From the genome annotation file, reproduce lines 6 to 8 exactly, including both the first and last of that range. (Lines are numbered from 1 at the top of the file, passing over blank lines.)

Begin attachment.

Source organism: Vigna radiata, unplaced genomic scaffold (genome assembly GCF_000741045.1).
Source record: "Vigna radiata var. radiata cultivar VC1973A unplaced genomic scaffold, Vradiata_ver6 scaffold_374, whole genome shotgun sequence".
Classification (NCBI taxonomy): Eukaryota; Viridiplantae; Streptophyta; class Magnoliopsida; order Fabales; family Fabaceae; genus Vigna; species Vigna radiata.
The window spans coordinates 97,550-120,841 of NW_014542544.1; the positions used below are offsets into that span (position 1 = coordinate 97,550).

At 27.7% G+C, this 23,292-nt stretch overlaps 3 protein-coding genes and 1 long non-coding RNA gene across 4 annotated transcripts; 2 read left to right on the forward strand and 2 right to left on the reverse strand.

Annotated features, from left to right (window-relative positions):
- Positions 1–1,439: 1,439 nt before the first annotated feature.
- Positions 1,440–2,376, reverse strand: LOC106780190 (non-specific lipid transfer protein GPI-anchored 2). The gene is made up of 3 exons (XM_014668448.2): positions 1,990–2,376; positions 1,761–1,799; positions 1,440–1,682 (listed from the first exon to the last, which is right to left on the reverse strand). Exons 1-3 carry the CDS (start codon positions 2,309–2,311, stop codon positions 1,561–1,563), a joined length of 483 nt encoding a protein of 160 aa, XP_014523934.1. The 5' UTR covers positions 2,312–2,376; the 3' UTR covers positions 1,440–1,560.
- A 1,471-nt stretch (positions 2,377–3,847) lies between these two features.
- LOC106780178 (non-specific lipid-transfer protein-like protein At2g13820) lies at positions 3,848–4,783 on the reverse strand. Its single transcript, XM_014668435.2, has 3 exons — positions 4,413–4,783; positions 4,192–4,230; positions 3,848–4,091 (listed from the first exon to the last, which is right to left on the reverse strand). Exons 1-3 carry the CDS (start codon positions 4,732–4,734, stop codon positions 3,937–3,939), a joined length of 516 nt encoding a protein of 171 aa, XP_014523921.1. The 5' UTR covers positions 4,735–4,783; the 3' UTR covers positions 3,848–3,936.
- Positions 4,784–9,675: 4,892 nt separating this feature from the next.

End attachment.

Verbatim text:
Annotated features, from left to right (window-relative positions):
- Positions 1–1,439: 1,439 nt before the first annotated feature.
- Positions 1,440–2,376, reverse strand: LOC106780190 (non-specific lipid transfer protein GPI-anchored 2). The gene is made up of 3 exons (XM_014668448.2): positions 1,990–2,376; positions 1,761–1,799; positions 1,440–1,682 (listed from the first exon to the last, which is right to left on the reverse strand). Exons 1-3 carry the CDS (start codon positions 2,309–2,311, stop codon positions 1,561–1,563), a joined length of 483 nt encoding a protein of 160 aa, XP_014523934.1. The 5' UTR covers positions 2,312–2,376; the 3' UTR covers positions 1,440–1,560.